As the holiday season approaches, people are figuring out what to cook for their gatherings, what presents to buy and getting ready to spend a lot of quality time with their families. If you are one of those people who have no idea how you are related to Aunt Dorothy or how exactly your grandpa’s brother’s grandchildren are related to you, then here’s a guide to understanding the family tree.
Everyone knows the term cousin. They are typically the relatives eating at the kids’ table with you at every family event. Usually, the term cousin is used to describe your first cousin, who is the child of an aunt or an uncle. Cousins share a common ancestor that is at least two generations away, like a grandparent. However, any blood relative that is not an ancestor can be described as a cousin. So, who is considered an ancestor? Only people you are directly descended from are your ancestors. Therefore, your ancestors are your parents, grandparents, great-great-great grandparents, and continuing. However, any of your parents’ brothers or sisters would be considered cousins. Now to go into the meaning of the numbers. What is the difference between a first and second cousin? And when does the “once removed” come into play?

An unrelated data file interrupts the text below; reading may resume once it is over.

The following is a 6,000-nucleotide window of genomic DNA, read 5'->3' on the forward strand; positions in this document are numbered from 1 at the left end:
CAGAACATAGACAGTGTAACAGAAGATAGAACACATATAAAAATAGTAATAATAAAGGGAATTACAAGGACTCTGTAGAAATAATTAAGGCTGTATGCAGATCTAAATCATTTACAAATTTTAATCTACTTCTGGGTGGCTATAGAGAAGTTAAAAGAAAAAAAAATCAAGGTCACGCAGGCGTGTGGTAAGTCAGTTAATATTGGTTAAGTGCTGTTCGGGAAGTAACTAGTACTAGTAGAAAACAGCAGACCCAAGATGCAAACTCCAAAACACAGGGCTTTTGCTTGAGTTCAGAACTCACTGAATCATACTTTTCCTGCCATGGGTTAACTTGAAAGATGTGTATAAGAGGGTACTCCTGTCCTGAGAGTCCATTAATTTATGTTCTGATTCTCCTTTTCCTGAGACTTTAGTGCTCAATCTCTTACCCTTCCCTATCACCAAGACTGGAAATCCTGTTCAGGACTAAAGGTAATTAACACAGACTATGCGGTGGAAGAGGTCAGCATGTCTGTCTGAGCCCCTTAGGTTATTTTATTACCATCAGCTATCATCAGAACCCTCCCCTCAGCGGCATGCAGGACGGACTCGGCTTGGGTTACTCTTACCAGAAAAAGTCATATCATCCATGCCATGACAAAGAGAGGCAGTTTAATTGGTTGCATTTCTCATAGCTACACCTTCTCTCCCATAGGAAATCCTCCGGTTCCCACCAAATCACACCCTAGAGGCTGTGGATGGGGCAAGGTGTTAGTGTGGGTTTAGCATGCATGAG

The difference between a first and second cousin is the number of generations between two cousins’ parents and their nearest common ancestor. So, first cousins share a grandparent, and second cousins share a great-grandparent. The trend continues. Another way to look at it, as described by Family Search, is that the number associated with your cousin correlates directly to how many generations away your common ancestor is. First cousins are two generations, and third cousins are four generations. The “removed” refers to the number of generations separating the cousins themselves. In other terms, your first cousin once removed can refer to your mom’s first cousin or the child of your first cousin. While this part may seem confusing, it is best to think of it as the removed means how far away they are to you in terms of generation.
While it may not tell you what Thanksgiving present to buy or how to pretend you enjoy your first-cousin-once-removed's stuffing, hopefully, this guide to the family tree has helped you understand more about how you are related to everyone in your family.